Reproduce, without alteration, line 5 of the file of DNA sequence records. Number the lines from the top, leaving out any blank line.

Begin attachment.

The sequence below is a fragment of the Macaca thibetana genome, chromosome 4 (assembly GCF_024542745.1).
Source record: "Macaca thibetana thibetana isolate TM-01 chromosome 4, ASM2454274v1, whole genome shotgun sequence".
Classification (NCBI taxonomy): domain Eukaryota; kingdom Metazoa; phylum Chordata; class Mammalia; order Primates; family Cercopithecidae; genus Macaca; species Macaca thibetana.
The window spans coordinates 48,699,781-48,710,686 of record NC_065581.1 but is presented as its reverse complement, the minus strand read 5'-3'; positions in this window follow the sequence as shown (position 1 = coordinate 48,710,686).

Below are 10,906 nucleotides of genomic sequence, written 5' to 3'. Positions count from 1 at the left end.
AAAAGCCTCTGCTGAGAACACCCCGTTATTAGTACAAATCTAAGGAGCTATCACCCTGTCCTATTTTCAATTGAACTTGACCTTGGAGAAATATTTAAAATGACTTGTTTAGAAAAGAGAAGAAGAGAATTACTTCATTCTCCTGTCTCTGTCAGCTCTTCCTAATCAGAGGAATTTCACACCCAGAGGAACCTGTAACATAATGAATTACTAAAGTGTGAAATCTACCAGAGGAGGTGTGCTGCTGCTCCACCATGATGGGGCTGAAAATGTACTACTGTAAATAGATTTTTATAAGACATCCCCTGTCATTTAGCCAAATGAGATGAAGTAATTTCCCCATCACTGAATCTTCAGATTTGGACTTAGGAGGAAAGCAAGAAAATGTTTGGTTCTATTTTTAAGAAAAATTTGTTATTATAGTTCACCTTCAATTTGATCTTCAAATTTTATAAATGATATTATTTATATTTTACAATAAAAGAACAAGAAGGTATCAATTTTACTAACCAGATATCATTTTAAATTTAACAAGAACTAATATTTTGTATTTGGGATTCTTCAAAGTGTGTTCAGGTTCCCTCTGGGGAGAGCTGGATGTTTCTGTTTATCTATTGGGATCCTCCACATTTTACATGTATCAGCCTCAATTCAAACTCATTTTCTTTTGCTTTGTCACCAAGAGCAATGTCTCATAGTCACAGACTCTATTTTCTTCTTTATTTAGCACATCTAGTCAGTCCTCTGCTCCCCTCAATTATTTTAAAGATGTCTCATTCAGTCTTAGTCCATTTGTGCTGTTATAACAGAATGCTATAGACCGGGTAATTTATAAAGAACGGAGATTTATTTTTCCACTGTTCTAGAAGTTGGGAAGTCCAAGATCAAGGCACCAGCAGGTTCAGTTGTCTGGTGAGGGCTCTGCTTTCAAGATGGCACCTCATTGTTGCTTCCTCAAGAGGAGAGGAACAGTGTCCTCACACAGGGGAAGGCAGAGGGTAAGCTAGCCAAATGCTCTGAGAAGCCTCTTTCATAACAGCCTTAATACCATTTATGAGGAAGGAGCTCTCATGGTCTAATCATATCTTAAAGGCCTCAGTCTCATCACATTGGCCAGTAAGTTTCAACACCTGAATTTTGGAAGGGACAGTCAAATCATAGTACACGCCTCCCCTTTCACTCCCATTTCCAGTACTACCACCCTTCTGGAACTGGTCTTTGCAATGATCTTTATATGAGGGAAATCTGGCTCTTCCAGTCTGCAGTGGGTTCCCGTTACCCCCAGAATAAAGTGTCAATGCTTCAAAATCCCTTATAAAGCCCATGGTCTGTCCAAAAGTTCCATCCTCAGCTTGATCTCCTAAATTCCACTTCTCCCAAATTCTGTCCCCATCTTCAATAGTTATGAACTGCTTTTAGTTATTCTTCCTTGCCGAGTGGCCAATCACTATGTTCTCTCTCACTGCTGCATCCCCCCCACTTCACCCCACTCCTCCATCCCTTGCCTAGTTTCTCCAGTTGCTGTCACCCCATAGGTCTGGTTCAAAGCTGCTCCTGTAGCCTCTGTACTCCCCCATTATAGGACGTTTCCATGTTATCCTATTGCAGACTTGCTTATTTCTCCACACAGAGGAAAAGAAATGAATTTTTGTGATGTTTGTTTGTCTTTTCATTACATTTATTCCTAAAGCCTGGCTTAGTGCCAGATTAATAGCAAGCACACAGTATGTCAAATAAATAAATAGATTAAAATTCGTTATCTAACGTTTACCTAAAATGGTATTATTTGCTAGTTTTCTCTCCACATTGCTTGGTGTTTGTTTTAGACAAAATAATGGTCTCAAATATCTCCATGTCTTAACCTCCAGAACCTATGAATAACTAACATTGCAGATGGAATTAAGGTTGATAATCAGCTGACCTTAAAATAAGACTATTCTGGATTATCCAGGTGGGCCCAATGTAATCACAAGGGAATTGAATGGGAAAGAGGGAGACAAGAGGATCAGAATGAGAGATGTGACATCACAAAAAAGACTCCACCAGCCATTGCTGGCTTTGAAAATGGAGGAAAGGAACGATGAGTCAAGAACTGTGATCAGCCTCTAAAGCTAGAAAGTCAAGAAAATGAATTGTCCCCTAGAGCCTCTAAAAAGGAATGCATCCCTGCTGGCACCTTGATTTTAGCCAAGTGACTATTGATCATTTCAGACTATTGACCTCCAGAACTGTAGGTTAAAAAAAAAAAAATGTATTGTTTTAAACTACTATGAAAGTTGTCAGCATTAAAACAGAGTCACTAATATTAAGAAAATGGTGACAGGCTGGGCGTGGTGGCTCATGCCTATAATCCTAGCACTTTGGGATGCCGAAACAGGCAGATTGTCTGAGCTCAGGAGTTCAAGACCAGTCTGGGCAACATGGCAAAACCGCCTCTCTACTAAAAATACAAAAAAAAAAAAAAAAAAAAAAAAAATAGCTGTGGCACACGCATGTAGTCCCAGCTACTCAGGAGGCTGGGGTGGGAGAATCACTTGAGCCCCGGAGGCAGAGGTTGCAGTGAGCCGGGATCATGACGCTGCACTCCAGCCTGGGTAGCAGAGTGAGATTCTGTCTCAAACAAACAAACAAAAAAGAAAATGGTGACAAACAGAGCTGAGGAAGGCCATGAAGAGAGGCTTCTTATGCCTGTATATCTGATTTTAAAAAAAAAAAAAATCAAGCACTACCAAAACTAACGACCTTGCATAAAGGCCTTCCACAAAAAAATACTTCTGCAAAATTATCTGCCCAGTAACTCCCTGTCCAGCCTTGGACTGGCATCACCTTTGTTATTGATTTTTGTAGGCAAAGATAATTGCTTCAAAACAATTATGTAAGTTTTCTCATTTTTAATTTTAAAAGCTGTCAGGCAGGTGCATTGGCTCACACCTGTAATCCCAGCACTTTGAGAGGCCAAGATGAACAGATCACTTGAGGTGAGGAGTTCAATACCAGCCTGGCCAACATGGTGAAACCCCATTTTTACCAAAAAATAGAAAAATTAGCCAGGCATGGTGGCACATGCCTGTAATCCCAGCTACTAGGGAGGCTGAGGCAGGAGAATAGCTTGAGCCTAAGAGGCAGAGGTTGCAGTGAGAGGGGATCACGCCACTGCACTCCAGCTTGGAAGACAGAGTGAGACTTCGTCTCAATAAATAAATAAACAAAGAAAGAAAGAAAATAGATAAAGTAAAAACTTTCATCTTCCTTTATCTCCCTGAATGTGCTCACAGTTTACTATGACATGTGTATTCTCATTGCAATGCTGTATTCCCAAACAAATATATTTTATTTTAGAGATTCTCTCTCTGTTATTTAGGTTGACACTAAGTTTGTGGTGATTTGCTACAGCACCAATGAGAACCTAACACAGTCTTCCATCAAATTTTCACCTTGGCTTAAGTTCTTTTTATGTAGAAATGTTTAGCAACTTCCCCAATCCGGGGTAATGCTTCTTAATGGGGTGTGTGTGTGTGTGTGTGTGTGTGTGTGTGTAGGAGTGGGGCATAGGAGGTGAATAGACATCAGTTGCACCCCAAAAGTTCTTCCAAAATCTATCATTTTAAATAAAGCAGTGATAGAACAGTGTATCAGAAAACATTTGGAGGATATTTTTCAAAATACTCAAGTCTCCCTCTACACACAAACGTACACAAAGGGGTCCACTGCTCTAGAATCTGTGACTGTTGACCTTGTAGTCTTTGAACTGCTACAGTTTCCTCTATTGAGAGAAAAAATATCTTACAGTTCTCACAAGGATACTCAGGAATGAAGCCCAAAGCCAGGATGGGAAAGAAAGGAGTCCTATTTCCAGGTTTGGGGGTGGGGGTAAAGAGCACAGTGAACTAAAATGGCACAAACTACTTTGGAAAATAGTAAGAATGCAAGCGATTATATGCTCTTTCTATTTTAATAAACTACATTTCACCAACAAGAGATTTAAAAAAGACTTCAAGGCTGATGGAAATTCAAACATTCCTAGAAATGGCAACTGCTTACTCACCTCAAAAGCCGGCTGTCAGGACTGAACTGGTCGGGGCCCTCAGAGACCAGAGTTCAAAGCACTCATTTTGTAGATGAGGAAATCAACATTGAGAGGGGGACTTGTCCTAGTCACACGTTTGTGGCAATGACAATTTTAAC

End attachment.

Below are 10,906 nucleotides of genomic sequence, written 5' to 3'. Positions count from 1 at the left end.